WARREN — Bradley County’s Pink Tomato Festival kicks off this week, with the Grand Tomato Ball on June 7 leading into a week of festivities starting Thursday, June 13. But there’s one small problem: There may not be many tomatoes.
“We haven’t actually started harvesting yet. We’re running two to three weeks behind schedule,” said John Gavin, Bradley County extension staff chair for the University of Arkansas System Division of Agriculture.
The culprit? Three cold snaps back in April that sharply reduced plant growth.
The result is that the ground set — the bottom cluster of tomatoes that are harvested first — are smaller and fewer in number than in a normal year, Gavin said. However, he said the higher sets on the tomato plants have not been affected, which means that the later parts of the harvest may render more fruit.
Growers are concerned about the late start because the ground set is “the biggest money maker of the season,” Gavin said.
However, stronger prices for tomatoes later in the season could offset some of the early losses, he said.
“Our people still think we’re going to have good prices,” he said.
Arkansas’ tomato belt includes Bradley, Ashley and Drew counties in the southeastern corner of the state. With about 1,200 acres cultivated with tomatoes, the crop generates about $14.7 million annually, according to the National Agricultural Statistics Service.
In a normal year, harvesting begins the first weekend of June — which is why Bradley County hosts its tomato festival during the second full weekend of the month — and ends in mid-July. The late start in 2013 is a sharp contrast with 2012, when ideal spring weather had tomato growers harvesting in late May.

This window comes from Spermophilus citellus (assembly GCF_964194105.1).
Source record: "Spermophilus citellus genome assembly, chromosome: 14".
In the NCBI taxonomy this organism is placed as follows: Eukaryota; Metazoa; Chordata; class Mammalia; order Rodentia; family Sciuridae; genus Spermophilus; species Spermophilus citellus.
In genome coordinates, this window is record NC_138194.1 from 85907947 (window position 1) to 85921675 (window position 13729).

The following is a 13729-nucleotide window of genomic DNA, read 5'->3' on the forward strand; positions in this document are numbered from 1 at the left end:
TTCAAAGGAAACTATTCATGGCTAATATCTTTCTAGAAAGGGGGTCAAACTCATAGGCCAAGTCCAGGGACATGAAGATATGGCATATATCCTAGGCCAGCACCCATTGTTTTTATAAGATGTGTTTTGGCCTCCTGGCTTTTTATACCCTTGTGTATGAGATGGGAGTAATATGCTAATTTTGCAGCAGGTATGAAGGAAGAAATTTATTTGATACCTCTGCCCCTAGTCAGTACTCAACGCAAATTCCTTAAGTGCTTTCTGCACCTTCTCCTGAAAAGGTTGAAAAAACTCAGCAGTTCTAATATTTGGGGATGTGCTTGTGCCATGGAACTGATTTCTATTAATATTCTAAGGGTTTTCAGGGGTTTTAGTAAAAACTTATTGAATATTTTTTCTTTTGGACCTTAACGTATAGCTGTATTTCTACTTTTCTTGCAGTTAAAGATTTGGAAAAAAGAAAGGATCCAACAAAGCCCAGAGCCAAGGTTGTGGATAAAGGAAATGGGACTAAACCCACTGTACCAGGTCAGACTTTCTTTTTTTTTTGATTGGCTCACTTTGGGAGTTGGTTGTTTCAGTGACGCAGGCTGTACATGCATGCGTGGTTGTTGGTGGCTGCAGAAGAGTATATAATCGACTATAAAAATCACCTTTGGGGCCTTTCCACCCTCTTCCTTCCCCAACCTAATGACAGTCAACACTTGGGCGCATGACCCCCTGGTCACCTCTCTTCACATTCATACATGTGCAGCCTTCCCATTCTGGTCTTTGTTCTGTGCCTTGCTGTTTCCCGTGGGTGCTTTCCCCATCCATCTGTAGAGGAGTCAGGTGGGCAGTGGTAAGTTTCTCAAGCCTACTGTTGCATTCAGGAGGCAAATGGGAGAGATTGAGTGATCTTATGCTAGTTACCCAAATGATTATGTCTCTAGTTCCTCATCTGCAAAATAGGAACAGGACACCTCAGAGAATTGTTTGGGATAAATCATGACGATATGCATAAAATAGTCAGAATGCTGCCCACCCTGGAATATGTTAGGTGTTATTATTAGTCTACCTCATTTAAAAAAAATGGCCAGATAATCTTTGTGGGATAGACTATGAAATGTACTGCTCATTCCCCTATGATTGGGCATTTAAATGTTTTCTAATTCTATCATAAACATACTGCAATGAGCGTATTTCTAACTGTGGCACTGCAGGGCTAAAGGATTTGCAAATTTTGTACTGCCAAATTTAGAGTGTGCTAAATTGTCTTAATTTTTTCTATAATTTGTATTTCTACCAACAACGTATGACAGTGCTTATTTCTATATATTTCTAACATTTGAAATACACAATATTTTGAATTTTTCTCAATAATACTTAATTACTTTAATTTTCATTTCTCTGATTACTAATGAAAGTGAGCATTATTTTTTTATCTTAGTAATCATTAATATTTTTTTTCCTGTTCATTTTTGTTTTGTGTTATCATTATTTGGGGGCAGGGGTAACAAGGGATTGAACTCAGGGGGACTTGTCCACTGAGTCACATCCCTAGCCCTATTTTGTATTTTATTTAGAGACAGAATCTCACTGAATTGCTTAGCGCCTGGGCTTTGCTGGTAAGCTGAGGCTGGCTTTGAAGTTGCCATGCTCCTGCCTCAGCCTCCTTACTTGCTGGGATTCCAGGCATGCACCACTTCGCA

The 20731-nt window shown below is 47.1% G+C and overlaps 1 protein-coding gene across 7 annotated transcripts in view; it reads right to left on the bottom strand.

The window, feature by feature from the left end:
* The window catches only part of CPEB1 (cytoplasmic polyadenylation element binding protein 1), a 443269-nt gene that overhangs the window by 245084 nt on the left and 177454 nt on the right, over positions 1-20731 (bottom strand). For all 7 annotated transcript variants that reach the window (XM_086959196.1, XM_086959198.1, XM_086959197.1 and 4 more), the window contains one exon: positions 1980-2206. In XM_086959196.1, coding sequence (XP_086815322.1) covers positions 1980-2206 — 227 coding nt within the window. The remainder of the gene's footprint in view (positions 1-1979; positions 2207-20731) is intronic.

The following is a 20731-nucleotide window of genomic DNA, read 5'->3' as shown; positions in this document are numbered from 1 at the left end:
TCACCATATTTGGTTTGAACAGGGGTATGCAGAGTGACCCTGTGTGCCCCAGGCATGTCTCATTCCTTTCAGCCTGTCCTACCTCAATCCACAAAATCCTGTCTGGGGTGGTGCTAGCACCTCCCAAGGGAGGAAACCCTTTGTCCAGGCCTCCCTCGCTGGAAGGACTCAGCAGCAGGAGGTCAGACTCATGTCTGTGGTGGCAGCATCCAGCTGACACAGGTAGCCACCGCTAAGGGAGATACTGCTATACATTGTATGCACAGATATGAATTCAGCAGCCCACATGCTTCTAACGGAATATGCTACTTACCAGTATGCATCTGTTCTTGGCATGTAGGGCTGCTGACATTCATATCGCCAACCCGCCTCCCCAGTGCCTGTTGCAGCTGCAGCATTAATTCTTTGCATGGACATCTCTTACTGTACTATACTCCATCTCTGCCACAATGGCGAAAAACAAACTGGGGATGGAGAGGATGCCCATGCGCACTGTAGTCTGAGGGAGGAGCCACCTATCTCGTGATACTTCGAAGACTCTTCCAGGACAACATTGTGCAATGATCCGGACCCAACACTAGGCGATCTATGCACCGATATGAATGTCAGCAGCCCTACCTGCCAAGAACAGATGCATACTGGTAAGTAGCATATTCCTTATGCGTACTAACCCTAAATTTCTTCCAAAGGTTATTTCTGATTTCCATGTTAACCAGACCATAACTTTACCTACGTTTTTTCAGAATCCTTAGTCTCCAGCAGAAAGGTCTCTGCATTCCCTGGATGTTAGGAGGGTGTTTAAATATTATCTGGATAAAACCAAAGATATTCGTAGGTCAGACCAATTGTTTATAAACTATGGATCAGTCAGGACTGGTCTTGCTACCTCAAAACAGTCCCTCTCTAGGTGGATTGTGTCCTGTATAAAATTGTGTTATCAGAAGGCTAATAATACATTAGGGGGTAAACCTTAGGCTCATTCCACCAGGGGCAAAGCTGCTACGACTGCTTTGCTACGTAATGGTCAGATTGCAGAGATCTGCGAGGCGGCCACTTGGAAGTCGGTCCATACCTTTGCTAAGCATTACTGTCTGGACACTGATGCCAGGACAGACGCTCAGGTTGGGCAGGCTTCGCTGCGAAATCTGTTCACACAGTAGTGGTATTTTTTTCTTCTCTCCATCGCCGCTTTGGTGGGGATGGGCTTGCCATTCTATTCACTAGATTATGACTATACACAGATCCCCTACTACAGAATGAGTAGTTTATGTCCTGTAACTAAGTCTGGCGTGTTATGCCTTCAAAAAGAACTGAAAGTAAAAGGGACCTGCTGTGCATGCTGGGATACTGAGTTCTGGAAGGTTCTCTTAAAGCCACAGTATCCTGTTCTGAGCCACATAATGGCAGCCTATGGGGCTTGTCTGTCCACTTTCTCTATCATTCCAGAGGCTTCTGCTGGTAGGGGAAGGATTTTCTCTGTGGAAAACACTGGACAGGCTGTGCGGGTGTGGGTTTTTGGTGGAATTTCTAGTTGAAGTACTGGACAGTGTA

“We try to get 50-60 boxes of tomatoes for the festival,” Gavin said, adding that in theory, the festival could get by with 20 boxes for three main activities: the all-tomato luncheon, the tomato eating contest, the tomato packing contest.
Fortunately, an abundance of tomatoes isn’t necessary for the ball. If they could be picked now, “they would use them for decoration and for the dishes — usually finger foods,” he said.
Last year, growers were seeing 10 to 12 tomatoes in the first cluster; this year, the yield looks to be only four to six tomatoes, Gavin said. There are also fewer extra large tomatoes — those greater than 2.75 inches in diameter — which earn growers the highest prices.
The impact the reduction will have on growers will depend on how prices fluctuate. Normally, prices start high, fall and then come back up again, Gavin said. However, he said the late start in Arkansas may leave growers competing with growers from Tennessee later in the season, which could keep prices down.
According to Thursday’s report from the U.S. Agriculture Department, the highest prices for a 25-pound carton of tomatoes were for Florida tomatoes in Boston, hovering around $24-$25.